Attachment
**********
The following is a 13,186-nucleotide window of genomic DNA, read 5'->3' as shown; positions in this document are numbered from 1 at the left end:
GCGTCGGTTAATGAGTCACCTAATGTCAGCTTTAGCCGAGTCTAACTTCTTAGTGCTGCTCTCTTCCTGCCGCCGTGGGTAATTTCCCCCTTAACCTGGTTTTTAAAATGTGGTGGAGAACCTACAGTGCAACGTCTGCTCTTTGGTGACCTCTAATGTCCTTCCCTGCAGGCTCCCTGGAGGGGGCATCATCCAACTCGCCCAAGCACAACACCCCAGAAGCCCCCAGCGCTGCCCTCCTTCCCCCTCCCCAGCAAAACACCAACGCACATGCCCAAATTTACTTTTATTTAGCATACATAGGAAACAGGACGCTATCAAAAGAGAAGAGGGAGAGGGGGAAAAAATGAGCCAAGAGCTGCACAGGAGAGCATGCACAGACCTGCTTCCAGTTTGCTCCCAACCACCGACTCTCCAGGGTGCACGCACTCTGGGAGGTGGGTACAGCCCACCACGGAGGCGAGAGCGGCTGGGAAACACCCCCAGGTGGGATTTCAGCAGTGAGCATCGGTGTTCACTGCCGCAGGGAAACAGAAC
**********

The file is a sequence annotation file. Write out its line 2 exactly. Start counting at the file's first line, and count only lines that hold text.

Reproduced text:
GCGTCGGTTAATGAGTCACCTAATGTCAGCTTTAGCCGAGTCTAACTTCTTAGTGCTGCTCTCTTCCTGCCGCCGTGGGTAATTTCCCCCTTAACCTGGTTTTTAAAATGTGGTGGAGAACCTACAGTGCAACGTCTGCTCTTTGGTGACCTCTAATGTCCTTCCCTGCAGGCTCCCTGGAGGGGGCATCATCCAACTCGCCCAAGCACAACACCCCAGAAGCCCCCAGCGCTGCCCTCCTTCCCCCTCCCCAGCAAAACACCAACGCACATGCCCAAATTTACTTTTATTTAGCATACATAGGAAACAGGACGCTATCAAAAGAGAAGAGGGAGAGGGGGAAAAAATGAGCCAAGAGCTGCACAGGAGAGCATGCACAGACCTGCTTCCAGTTTGCTCCCAACCACCGACTCTCCAGGGTGCACGCACTCTGGGAGGTGGGTACAGCCCACCACGGAGGCGAGAGCGGCTGGGAAACACCCCCAGGTGGGATTTCAGCAGTGAGCATCGGTGTTCACTGCCGCAGGGAAACAGAAC